quit;

And here is the resulting output:

x 
   0  1  2  3  4  5  6  7  8  9 10 11 12 13 14 15 16 17 18 19  
0  0  1  0  1  1  1  1  0  1  1  1  1  0  1  1  0  0  0  0  0  
1  0  0  0  0  0  0  0  0  0  0  0  0  0  0  0  0  0  0  0  1  
2  1  0  0  0  0  0  0  0  0  0  0  0  0  0  0  0  0  0  0  0  
3  0  0  0  0  0  0  0  0  0  0  0  0  0  0  0  0  0  1  0  0  
4  0  0  0  0  0  0  0  1  0  0  0  0  0  0  0  0  0  0  0  0  
5  0  0  0  0  0  0  0  0  0  0  0  0  0  0  0  1  0  0  0  0  
6  0  0  0  0  0  0  0  0  0  0  0  0  0  0  0  0  1  0  0  0  
7  0  0  0  0  0  0  0  0  0  0  0  0  0  0  0  0  0  0  1  0  
8  0  0  0  0  0  0  0  0  0  0  0  0  1  0  0  0  0  0  0  0  
9  0  0  1  0  0  0  0  0  0  0  0  0  0  0  0  0  0  0  0  0  

y 
   0  1  2  3  4  5  6  7  8  9 10 11 12 13 14 15 16 17 18 19  
0  1  1  0  1  0  1  0  1  1  0  1  0  0  1  1  0  1  0  1  1  
1  1  0  0  1  1  1  0  0  0  1  1  0  1  0  1  1  0  0  0  0  
2  1  1  0  0  0  0  1  0  0  0  0  1  0  1  0  0  1  0  0  0  
3  1  0  1  0  0  0  1  0  1  0  0  1  0  0  0  0  0  1  0  0  

 g  h 
15 12 

An alternative reformulation for your last three constraints is as follows:

   var ry_minus_qx {CSET, BSET} >= 0;
   con Con4 {k in CSET, j in BSET}:
      ry_minus_qx[k,j] = r[k] * y[k,j] - sum {i in ASET} q[i,k] * x[i,j] + (if j-1 in BSET then ry_minus_qx[k,j-1]);
   con Con5 {j in BSET}:
      sum {k in CSET} ry_minus_qx[k,j] <= g;
   con Con6 {j in BSET}:
      sum {k in CSET} ry_minus_qx[k,j] >= h;
$\endgroup$
18
  • $\begingroup$ Just reduction in nz count? Or are there also other things going on. $\endgroup$ Aug 5 at 23:34
  • 1
    $\begingroup$ Not sure, but nz count reduction was the motivation. $\endgroup$
    – RobPratt
    Aug 6 at 0:16
  • $\begingroup$ Hi, @RobPratt, thanks for the resopnse. I have tried the above code snippet, it didnt work for me and i think ry, qx index are interchanged and in the final two constraints, it is ry instead of r. SO, i modified to following and it also didn't work for me $\endgroup$
    – Deepan
    Aug 6 at 4:06
  • $\begingroup$ ry = [[o.add_var('y({},{})'.format(k, j), var_type=CONTINUOUS) for j in b] for k in c] qx = [[o.add_var('y({},{})'.format(k, j), var_type=CONTINUOUS) for j in b] for k in c] for j in b: for k in c: o += ry[k][j] >= qx[k][j] for j in b: o += (xsum(ry[k][j] for k in c)) - (xsum(qx[k][j] for k in c)) <= g for j in b: o += (xsum(ry[k][j] for k in c)) - (xsum(qx[k][j] for k in c)) >= h $\endgroup$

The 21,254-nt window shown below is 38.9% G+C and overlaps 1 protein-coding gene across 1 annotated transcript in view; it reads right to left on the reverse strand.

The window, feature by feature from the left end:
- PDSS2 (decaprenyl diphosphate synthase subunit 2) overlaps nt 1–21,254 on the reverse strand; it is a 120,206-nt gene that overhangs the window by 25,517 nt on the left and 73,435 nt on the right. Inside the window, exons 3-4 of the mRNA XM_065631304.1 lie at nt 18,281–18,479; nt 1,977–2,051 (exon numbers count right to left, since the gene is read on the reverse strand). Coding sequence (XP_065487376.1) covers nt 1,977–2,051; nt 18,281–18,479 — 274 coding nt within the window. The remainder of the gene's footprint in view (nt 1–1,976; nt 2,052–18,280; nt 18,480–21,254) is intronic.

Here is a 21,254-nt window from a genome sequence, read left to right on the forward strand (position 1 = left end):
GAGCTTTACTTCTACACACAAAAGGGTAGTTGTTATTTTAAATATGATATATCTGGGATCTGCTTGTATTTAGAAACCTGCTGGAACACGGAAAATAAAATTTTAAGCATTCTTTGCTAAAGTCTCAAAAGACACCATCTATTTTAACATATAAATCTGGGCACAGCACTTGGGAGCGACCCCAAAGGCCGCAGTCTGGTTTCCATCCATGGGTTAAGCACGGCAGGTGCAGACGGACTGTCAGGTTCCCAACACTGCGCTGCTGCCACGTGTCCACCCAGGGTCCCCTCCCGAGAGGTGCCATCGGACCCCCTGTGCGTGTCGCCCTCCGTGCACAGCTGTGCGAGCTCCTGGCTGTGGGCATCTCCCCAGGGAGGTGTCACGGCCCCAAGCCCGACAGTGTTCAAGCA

– Deepan
    Aug 6 at 4:07
  • $\begingroup$ Can you help me with how you solved, how you declared qx, ry and which solver you used, whats the solver time? $\endgroup$
    – Deepan
    Aug 6 at 4:10
3
$\begingroup$

How big is the model? Is the time spent in the solver or in generating the model? Can you should a bit of the solver log file (say the beginning and the end)?

I see one thing I don't like:

for j in b:
    o += (xsum( xsum(r[k] * y[k][jj] for k in c) for jj in b if jj <= j)) - (xsum(xsum( xsum (q[i][k]* x[i][jj] for i in a) for k in c) for jj in b if jj<=j)) <= g
for j in b:
    o += (xsum( xsum(r[k] * y[k][jj] for k in c) for jj in b if jj <= j)) - (xsum(xsum( xsum (q[i][k]* x[i][jj] for i in a) for k in c) for jj in b if jj<=j)) >= h

This essentially duplicates a sizable expression. I would use:

for j in b:
    o += z[j] == (xsum( xsum(r[k] * y[k][jj] for k in c) for jj in b if jj <= j)) - (xsum(xsum( xsum (q[i][k]* x[i][jj] for i in a) for k in c) for jj in b if jj<=j)) 
    o += z[j] <= g
    o += z[j] >= h

(More equations and variables but fewer nonzero elements).

$\endgroup$
3
  • $\begingroup$ Thanks Erwin for responding. I have tried already with sizable expression for constraints. The above code is my model for the test case, the time is being spent on the solver. $\endgroup$
    – Deepan
    Aug 5 at 21:20
  • $\begingroup$ It shows modell has 282 vars, 154 constraints and 13960 nzs, $\endgroup$
    – Deepan
    Aug 5 at 21:26
  • $\begingroup$ That is very small. (With #nz's a bit too big for my taste) $\endgroup$ Aug 5 at 21:27